The U.S. Navy is the world’s largest, with the only global blue-water fleet, with multiple nuclear-powered aircraft carriers and submarines, permanently deployed in all seven seas; China and India currently are elevating their navies to regional blue-water status, but with the ability to sail far from their own shores.
Russia, the U.K., France, Germany, Japan, and others that once held global blue-water status now have ships capable of global missions, but fleet sizes that enable only limited deployments beyond their regional waters.
Overall, 40 nations currently have operational submarines – although only six (the United States, Russia, the U.K., France, China, and India) have nuclear-powered subs capable of extended range and underwater operation; the U.S. fleet is nearly as large as the other five combined. Ten nations have aircraft carriers, although none the size of the U.S. Navy’s 11 nuclear-powered supercarriers (which displace more than 100,000 tons; the next-largest displace around 65,000 tons and are conventionally powered).
The rest of the world – variously calling their maritime forces navies, coast guards, maritime police, etc. – most closely resemble the U.S. Coast Guard. Few, however, have the number or size of ships in the Coast Guard fleet, some of which are capable of global deployment (the service’s cutters and crews have served in the Persian Gulf since the start of the current war in Southwest Asia). Although it has no carriers or submarines, the U.S. Coast Guard is the world’s 12th largest naval force.
While responsible for courses of instruction, the Coast Guard’s International Training Division plays no part in choosing the nations or students receiving its training.
Those comparisons gain importance and give the U.S. departments of Defense and State goals of helping friendly nations improve their navies, regardless of size. By providing training to foreign maritime forces, they accomplish the twin goals of improving relations with those nations (including better understanding of cultures and practices on both sides) and enabling some to work with the U.S. Navy and U.S. Coast Guard, as well as other regional or allied navies, in anti-piracy and certain contingency operations.
Because those nations can best identify with the Coast Guard, rather than the U.S. Navy, the Coast Guard has become a primary training resource through its International Training Division (ITD).
“There are two primary elements of the Coast Guard international training program – a resident piece, where we bring students from overseas to train here [Coast Guard Training Center], and a mobile piece, both run out of Yorktown [Yorktown, Va.],” International Division Chief Robert Holt, a retired U.S. Navy captain, explained.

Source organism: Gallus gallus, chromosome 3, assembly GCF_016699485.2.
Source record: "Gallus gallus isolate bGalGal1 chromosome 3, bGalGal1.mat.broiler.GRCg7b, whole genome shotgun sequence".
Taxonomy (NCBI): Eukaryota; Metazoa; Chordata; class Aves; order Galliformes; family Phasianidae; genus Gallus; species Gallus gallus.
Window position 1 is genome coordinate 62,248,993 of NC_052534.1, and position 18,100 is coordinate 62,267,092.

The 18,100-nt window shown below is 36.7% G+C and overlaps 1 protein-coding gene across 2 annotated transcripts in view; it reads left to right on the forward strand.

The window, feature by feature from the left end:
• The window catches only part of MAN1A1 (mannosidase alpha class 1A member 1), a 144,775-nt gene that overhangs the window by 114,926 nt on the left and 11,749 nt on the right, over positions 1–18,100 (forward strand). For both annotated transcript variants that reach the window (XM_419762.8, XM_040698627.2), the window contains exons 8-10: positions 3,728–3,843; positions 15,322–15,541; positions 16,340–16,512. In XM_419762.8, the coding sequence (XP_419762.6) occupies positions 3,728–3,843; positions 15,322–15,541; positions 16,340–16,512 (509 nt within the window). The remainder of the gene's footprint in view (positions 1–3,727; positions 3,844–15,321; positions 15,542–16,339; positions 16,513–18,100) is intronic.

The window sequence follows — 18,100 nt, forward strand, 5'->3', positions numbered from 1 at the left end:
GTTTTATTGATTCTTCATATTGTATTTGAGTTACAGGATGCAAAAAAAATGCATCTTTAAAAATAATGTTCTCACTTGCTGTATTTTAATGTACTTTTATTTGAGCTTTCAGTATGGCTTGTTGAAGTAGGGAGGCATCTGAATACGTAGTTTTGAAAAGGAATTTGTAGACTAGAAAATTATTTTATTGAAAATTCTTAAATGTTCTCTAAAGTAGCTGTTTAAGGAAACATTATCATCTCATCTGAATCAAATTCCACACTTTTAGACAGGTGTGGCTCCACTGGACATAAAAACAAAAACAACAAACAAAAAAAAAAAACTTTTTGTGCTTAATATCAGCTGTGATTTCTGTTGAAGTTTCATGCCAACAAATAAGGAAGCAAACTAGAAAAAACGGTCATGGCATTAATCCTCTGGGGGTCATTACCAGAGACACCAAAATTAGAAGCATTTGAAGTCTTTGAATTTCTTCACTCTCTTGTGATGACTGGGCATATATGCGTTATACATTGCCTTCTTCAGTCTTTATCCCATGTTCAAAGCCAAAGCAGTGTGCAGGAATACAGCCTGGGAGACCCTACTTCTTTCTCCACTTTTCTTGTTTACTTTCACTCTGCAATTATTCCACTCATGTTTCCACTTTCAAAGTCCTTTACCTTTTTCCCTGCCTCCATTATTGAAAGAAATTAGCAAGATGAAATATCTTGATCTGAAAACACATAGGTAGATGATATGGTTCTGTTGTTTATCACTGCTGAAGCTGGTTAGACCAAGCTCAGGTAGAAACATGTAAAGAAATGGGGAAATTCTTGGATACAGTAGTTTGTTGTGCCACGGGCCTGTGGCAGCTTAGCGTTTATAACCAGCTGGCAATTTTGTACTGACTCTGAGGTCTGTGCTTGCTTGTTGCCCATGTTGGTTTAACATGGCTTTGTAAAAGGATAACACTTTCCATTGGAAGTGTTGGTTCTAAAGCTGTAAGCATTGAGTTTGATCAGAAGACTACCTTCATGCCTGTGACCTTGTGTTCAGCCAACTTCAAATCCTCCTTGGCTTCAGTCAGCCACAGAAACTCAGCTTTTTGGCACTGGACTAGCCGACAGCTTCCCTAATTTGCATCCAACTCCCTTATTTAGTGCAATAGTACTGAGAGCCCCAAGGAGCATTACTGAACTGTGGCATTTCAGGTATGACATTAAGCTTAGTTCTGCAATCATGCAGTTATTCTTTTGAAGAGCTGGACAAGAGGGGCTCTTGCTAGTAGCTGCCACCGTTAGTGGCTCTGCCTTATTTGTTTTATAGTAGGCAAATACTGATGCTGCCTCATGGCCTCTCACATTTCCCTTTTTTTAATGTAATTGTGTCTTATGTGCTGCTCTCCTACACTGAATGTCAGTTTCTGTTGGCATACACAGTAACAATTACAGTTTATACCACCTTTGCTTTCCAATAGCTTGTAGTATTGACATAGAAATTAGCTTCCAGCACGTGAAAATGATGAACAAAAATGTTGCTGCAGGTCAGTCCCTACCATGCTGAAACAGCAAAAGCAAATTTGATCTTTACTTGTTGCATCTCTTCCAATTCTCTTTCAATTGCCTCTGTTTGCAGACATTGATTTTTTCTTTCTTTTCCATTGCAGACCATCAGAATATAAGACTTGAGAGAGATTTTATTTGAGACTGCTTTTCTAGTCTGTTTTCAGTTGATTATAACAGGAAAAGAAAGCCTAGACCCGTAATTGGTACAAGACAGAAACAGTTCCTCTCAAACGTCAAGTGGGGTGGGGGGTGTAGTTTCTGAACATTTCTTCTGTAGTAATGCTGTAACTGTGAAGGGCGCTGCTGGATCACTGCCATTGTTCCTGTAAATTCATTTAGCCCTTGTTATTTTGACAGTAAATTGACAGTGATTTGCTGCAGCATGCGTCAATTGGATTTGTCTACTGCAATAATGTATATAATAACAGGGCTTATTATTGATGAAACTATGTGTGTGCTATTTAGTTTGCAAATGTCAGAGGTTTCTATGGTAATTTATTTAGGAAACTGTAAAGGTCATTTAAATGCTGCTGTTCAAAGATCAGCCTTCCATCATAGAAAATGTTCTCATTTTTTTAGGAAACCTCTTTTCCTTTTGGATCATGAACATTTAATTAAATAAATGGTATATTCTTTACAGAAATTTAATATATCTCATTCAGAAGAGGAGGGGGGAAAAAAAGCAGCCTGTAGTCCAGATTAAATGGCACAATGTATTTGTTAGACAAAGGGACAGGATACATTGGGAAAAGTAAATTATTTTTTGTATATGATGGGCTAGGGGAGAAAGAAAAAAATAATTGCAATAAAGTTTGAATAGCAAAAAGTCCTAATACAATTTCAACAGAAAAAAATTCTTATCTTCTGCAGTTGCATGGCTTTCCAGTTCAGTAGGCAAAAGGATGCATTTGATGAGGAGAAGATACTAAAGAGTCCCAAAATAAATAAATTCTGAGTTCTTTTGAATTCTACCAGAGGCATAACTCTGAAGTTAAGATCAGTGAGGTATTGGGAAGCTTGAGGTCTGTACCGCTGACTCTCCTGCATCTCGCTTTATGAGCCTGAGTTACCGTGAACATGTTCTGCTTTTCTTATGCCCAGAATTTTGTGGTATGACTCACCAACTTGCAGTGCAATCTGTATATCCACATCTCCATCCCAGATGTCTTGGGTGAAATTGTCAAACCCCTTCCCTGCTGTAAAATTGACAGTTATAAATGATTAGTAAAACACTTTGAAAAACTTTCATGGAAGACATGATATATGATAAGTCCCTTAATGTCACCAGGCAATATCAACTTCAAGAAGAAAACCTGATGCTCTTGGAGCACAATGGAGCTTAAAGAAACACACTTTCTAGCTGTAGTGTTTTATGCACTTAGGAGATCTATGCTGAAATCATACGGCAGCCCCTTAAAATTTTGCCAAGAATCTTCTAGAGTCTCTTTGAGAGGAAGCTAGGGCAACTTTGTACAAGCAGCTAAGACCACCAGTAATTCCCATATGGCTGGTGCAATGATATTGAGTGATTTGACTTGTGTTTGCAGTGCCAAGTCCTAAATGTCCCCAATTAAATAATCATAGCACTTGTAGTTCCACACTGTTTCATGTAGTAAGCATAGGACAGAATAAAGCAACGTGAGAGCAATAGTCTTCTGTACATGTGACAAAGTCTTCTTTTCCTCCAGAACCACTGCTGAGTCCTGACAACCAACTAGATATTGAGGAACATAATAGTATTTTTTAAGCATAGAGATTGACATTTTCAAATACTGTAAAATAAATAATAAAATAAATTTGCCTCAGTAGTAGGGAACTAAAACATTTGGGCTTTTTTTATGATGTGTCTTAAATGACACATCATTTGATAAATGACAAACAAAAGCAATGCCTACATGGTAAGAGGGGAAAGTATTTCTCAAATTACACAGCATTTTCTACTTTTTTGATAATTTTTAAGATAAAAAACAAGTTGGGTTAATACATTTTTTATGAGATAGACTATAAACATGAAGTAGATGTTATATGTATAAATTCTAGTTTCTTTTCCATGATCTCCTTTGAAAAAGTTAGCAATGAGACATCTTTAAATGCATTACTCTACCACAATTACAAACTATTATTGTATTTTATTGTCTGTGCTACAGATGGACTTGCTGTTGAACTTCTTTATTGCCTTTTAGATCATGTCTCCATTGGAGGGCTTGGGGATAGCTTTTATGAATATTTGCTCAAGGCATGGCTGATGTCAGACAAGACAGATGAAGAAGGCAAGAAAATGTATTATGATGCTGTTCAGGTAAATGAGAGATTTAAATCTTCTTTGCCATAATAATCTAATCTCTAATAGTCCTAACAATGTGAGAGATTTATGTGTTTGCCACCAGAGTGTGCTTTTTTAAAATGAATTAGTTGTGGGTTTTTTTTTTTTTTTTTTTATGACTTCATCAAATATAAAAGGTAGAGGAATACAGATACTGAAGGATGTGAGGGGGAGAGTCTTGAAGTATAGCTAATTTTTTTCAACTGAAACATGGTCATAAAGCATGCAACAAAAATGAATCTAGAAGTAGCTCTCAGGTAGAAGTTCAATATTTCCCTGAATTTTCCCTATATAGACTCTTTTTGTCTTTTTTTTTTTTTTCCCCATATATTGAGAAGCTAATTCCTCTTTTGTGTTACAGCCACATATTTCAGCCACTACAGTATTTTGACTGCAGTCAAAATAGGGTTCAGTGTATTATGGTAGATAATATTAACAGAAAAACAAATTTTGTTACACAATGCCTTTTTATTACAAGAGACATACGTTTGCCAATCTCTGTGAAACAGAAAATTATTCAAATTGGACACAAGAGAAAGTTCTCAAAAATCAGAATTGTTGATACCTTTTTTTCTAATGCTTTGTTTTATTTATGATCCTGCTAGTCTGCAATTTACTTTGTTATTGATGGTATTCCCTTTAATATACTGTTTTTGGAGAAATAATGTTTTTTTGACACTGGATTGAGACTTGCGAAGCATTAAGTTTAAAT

“On both sides, it has been kind of evolutionary, but has grown significantly in the last four years. This kind of training used to be done in little pieces by a lot of agencies.”
The resident effort coalesced in the mid-1990s, setting the stage for mobile to join it a decade later.
“[Then-director of International Affairs Gerard P.] Yoest was the visionary in bringing all these efforts under one USCG umbrella,” Mobile Training Branch (MTB) Mission Coordinator Robert Martinez recalled. “The deployable side goes back into the 1970s, with Coast Guard involvement through DoD [Department of Defense], the Justice Department, and some other federal agencies, doing specific missions they requested in the ’70s and ’80s, such as drug field eradication in South America because of some of the expertise we brought to the table.
“That morphed, in the early ’90s, into two distinctive teams – international maritime law enforcement and international maritime law enforcement training. In 1995, everything was brought under the International Training Division. We’ve also continued to grow on the deployable side, incorporating more and more standard Coast Guard missions. Until recently, we had quite a large outlay of training we could do, hitting almost all those basic missions.”
Resident and mobile training were brought under the new International Training Division in 2010.
“It may sound the same, but actually was a radical departure, bringing us under the same division as the International Maritime Course to provide a single, unified training structure.”
“It may sound the same, but actually was a radical departure, bringing us under the same division as the International Maritime Course to provide a single, unified training structure,” he continued. “For various reasons, we’ve moved more into our core competencies in the past couple of years, to better utilize our resources.”
Holt said the resident side, which dates back to the 1960s, is set up in two dimensions.
“In one, international students train alongside Coast Guard and other military students in the classroom. The other is international-only training – four or five courses we offer specifically to foreign students,” he said, with a similar structure for mobile. “We have four mobile training teams, in two sections: law enforcement, and boat operations and engineering. Within the 30 [MTB] personnel we have on board, we can instruct the full spectrum in both.
“We also train search and rescue [SAR] – a basic pens-and-paper, manual chart-plotting course that is applicable to 90 percent of the world. We send out a team leader and draw subject-matter experts from the USCG National SAR School at Yorktown. We also send a team leader on crisis command and control and draw on expertise from the USCG Contingency Preparedness School here.”